alleged that Teva committed securities fraud by making false and misleading statements
regarding Copaxone and the Shared Solutions program.2 (Doc. No. 1.) On March 26, 2021, the
Court named The Investor Group, consisting only of Gerald Forsythe, as lead plaintiff and
appointed Faruqi & Faruqi, LLP as lead counsel. See Halman Aldubi Provident & Pension
Funds Ltd. v. Teva Pharm. Indus. Ltd., 529 F. Supp. 3d 385, 411 (E.D. Pa. 2021).
On March 1, 2021, this case was reassigned from the calendar of the Honorable Jan E. DuBois
to the calendar of the Honorable Karen Spencer Marston. (Doc. No. 37.)
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On May 25, 2021, Plaintiff filed an Amended Complaint. (Doc. No. 57.) The parties
“met and conferred regarding the substance of Defendants’ planned motion to dismiss,” and
Defendants notified Plaintiff of a technical inaccuracy in the Amended Complaint. (Doc. No. 64
at 2.) On August 10, 2021, Plaintiff moved to strike the Amended Complaint and file a corrected
amended complaint to correct the inaccuracy, which Defendants did not oppose. (Id.) The Court
granted the motion (Doc. No. 65), and Plaintiff’s Corrected Amended Complaint (Doc. No. 64-2)
became the operative complaint.
In August 2021, Defendants filed a motion to dismiss (Doc. No. 66), which the Court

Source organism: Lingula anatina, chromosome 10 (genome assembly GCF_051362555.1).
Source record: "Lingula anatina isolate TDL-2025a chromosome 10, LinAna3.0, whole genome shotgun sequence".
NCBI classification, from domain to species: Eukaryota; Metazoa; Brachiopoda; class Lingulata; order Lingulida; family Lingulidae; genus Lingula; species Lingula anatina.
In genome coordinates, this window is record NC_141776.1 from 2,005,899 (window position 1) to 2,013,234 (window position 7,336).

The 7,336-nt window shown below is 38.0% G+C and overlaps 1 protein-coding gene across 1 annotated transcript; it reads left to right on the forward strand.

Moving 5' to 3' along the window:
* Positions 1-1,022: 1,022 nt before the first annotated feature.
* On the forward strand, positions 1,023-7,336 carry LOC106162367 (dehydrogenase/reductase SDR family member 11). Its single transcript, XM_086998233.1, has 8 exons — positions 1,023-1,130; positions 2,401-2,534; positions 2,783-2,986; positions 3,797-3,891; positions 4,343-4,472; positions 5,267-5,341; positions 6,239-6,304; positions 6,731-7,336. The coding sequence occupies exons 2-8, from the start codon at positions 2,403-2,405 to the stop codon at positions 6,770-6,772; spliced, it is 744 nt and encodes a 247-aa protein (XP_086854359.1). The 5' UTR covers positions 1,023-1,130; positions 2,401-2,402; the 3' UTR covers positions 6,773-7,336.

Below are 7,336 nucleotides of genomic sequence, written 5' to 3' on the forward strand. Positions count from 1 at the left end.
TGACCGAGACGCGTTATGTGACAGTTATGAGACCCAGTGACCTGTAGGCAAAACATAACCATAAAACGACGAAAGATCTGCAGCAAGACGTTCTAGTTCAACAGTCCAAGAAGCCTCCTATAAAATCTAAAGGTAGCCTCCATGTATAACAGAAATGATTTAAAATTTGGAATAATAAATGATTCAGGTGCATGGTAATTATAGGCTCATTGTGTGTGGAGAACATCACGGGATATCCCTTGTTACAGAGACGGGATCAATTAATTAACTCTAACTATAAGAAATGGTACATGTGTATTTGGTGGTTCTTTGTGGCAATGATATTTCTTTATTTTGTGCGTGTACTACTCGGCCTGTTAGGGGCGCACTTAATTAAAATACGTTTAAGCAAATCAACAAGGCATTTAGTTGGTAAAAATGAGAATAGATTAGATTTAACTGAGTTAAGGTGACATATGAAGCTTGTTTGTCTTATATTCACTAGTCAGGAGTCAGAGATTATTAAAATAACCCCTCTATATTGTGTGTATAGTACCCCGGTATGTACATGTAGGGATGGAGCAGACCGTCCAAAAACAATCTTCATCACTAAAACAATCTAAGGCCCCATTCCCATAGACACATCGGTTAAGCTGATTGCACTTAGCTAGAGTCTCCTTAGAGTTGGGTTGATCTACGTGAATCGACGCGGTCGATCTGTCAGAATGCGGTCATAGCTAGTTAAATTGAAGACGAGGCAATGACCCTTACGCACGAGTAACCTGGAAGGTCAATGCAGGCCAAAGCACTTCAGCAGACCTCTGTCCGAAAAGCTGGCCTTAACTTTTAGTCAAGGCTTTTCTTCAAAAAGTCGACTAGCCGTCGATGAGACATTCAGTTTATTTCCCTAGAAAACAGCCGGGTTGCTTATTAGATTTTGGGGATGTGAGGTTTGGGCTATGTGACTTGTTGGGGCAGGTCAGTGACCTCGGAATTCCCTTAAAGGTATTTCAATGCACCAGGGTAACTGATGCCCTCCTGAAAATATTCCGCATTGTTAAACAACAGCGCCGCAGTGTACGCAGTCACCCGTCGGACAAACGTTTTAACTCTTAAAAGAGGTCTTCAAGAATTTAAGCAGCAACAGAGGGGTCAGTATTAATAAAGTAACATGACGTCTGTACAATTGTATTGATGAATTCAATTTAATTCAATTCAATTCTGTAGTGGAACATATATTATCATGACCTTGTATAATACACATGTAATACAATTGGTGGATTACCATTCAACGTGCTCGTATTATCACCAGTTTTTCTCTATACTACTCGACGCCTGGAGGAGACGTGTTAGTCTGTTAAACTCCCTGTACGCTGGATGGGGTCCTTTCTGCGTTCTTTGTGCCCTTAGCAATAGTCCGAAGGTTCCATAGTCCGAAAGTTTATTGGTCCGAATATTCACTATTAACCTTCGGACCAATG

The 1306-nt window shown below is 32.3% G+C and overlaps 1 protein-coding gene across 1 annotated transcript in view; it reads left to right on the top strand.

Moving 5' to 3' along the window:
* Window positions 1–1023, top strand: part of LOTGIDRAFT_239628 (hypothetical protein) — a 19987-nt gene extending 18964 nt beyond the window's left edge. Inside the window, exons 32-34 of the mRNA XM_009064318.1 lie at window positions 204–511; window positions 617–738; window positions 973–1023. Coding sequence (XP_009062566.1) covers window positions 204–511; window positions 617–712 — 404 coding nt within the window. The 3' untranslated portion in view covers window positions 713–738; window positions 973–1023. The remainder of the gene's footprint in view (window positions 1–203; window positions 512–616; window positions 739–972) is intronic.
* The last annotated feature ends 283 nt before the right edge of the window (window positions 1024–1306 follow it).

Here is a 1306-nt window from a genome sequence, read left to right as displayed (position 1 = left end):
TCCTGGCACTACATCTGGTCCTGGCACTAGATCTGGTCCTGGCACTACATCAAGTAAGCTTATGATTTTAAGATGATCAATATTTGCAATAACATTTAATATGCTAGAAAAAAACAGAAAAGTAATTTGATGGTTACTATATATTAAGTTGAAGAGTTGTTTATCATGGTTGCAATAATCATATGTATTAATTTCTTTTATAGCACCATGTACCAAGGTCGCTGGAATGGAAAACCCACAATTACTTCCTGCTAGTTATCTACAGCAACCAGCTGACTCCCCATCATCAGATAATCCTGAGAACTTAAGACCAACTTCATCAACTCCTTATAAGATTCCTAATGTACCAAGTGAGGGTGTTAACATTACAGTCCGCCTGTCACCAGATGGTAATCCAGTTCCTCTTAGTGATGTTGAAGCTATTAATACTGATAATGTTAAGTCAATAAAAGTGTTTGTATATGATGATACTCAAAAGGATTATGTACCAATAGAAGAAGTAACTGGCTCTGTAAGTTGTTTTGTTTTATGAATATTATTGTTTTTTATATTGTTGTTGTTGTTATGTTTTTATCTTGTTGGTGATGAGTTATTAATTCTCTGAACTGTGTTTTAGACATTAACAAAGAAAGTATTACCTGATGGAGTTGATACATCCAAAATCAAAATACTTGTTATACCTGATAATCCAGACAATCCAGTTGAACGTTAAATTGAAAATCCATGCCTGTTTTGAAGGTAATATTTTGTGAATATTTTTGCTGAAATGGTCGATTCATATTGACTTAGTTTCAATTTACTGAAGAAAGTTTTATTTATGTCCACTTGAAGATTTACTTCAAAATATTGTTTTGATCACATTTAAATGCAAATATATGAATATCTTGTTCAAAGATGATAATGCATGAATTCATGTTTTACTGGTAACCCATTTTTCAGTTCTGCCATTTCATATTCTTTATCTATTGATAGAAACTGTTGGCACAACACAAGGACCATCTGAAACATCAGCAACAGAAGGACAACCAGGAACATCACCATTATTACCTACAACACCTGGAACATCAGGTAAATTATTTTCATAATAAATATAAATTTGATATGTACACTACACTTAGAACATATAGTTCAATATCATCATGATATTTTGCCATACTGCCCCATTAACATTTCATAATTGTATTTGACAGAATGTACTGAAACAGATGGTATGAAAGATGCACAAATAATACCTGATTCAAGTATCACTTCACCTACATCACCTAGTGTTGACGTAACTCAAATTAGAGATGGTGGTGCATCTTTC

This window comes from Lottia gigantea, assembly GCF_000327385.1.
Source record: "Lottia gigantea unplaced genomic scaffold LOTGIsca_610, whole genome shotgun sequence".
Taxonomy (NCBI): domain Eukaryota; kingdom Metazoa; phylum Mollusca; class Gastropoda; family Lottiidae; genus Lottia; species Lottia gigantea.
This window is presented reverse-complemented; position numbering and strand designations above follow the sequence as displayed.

granted in part and denied in part in March 2022 (Doc. No. 74). On May 23, Defendants filed an
answer (Doc. No. 80), and the Court scheduled a telephonic pretrial conference to be held on
June 14, 2022 (Doc. No. 81). In advance of the conference, the parties submitted a Joint Report
Pursuant to Rule 26(f), wherein Defendants indicated their intention “to move to stay merits
discovery while proceeding with class certification discovery and briefing.”3 (Doc. No. 83-2,
Ex. B at 7). At the conference, Defendants offered argument why they sought to stay the case
(except as related to class certification), Plaintiff offered argument why a stay was inappropriate,
and the Court set an expedited briefing schedule for the motion.
On June 28, Defendants filed a motion to stay all proceedings, except those related to
class certification, pending resolution of the DOJ Action. (Doc. No. 83.) Defendants argue the
stay is necessary to “avoid inefficiencies . . . and the risk of inconsistent adjudications” given the
connection between this matter and the DOJ action. (Doc. No. 83-1 at 5.) Although they
contend the case must be stayed, Defendants argue discovery and briefing related to class
In the 26(f) Report, Plaintiff indicated it would “vigorously oppose” any such motion. (Doc.
No. 83-2, Ex. B at 6.)
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certification must proceed to “increase efficiency and further the interests of judicial economy.”